In search of the econimic equality and why protectionism is bad.
Economic equality is such a sensitive topic, that is close to so many people’s hearts that even the most rational person is not immune to the emotions that come with such discussions. But the reality is that economic equality is not unidimensional, if you move towards economic equality, you are actually moving away from something. The fact that economic equality looks egalitarian on paper and the something you are moving away from isn’t visible makes matters much worse. Here is a case against economic inequality.
- Its discrimination against the rich : As laughable as it might sound, its easy to forget that when you are taking about classes such as the rich and the poor, you are actually talking about people. And secondly not all rich people are rich because they robbed the poor, some might have actually made it because they worked hard, not only enriching themselves and their families, but in all posibility others around them. So, is it fair to actually support a form of discrimination against a section of people, in the name of fairness and egalitarianess?
- Are there really no class divides ? : Its easy to say that class divisions are removed when economic equality is ensured, but is that really true? On deeper introspection that theory doesn’t hold good. If you mandate equal sharing of wealth (by communes and other socialistic practices), then aren’t the slackers getting a free ride? The slackers are getting more in return for less work, even though their work doesn’t carry as much value as your regular busy body, it carries more value in the arithmetic sense because, you get as much as the busy body next to you for working lesser . Isn’t that some form of opression against the busy bodies? Wouldn’t that breed discontent which elimination of class-divides hopes to achieve? And secondly wouldn’t that be an incentive for less work, rather than more? Is that really the correct way to move towards prosperity?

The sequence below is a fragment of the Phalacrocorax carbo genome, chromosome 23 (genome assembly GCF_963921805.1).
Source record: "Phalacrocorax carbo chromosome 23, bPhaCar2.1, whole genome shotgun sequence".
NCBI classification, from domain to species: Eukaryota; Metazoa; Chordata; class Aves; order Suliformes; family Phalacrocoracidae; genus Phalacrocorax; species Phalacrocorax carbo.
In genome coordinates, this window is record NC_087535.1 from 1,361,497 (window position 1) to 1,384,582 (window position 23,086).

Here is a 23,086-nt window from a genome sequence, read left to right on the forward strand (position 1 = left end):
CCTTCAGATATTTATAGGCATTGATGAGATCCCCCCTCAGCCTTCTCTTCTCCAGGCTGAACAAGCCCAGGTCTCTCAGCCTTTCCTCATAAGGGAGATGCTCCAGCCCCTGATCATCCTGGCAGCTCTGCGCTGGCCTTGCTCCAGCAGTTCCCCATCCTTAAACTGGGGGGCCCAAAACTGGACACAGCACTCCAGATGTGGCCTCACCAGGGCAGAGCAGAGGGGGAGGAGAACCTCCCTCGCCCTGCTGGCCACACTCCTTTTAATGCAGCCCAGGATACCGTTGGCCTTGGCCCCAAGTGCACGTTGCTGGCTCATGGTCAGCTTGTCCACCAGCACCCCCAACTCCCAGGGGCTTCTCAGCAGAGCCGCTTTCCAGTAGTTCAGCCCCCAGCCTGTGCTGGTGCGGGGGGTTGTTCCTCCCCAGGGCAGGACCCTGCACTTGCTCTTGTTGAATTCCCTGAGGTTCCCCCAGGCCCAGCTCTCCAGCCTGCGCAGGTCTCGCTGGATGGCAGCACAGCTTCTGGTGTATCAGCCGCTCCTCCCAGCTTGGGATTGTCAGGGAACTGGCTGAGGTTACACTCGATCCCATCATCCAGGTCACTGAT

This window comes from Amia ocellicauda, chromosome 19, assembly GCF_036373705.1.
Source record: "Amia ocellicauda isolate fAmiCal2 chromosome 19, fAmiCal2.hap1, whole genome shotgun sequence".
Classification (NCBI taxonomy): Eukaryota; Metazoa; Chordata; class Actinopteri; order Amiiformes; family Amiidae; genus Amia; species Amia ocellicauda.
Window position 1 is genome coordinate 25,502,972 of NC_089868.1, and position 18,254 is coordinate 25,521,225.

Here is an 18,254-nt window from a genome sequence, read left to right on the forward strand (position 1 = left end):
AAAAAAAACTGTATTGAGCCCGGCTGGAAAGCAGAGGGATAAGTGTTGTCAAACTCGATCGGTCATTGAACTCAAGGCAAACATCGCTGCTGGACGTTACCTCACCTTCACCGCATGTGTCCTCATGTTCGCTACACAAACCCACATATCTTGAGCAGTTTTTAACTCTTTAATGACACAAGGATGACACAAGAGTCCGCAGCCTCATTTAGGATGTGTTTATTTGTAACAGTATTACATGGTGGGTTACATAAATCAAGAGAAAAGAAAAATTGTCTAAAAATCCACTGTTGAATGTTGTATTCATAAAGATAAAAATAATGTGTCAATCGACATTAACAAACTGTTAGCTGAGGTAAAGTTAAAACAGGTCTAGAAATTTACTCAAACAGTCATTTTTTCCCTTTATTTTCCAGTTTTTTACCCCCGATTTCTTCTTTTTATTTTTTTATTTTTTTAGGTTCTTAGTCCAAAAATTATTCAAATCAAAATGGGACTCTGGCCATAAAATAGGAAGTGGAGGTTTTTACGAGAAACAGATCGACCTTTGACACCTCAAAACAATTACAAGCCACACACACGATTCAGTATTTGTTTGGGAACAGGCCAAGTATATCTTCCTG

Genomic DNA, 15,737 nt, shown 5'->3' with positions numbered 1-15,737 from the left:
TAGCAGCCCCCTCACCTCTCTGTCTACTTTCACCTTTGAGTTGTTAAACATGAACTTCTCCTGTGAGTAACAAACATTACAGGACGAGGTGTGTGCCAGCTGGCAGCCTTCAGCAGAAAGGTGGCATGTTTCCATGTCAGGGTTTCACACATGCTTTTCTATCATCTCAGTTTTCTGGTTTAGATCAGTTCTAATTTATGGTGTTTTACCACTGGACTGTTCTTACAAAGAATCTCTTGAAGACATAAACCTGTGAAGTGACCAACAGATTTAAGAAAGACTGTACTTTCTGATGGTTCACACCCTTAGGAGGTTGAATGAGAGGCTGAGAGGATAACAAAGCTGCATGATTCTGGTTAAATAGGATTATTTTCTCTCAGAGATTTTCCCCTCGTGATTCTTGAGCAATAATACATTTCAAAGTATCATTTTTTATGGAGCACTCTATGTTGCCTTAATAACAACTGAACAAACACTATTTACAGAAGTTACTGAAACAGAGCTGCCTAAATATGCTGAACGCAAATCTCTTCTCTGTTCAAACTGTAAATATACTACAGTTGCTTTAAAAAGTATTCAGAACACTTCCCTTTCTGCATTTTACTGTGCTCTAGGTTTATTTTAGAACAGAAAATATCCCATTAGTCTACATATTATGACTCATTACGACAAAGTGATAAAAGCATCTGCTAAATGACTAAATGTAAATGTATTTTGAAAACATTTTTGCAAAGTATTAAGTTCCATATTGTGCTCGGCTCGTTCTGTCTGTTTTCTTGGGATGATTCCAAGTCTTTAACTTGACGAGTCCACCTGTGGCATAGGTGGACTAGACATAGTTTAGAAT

- External factors : Assume the commune or the socialistic government provides housing for people in an area. Then they build a school somewhere near that area. Even though each housing unit started off with equal value, the ones near the school are more valuble than the ones farther away. People would want their homes to be nearer to schools and thus demand for homes near schools increases. And inspite of no fault of theirs, people whose houses were farther got off with the bad deal. Luck plays as much a role in centrally planned economies as much their capitalistic counterparts.
Economic equality might be a nice goal to strive for, but its far from practical in the real world. Theory works nice in theory, but in practice it often fails. Yet, the left in india and elsewhere seem to be harping on this absurd vilification of “greed” which drives a capitalistic economy and talk about this equally absurd ideal of “economic equality”. And yet no one has called their bluff? Sad, really sad.
Again, replace “economic equality” with “social equality” you would get my argument against reservations too. protectionism, economic or social doesn’t help. Neither does cultural protectionism. A good example that I recently found out was in the case of airtel super singer, a tamil equivalent for American Idol. A friend actually refused to vote for a better singer simply because he did not share his ethinicity inspite of the obvious fact, which he acknowldged openly, that person he refused to vote for was a better singer.
If all decisions here are based on ethinicity,not only does it impoverish the person culturally by refusing him cultural experiences which it might have provided if he had won the popular vote, but also all members of his own ethinicity who just lost an interesting oppurtunity to enrich their own culture with a whiff of novelty and spice introduced by the other culture. Sadly, protectionism cuts bothways and cuts pretty deeply. When will we ever learn!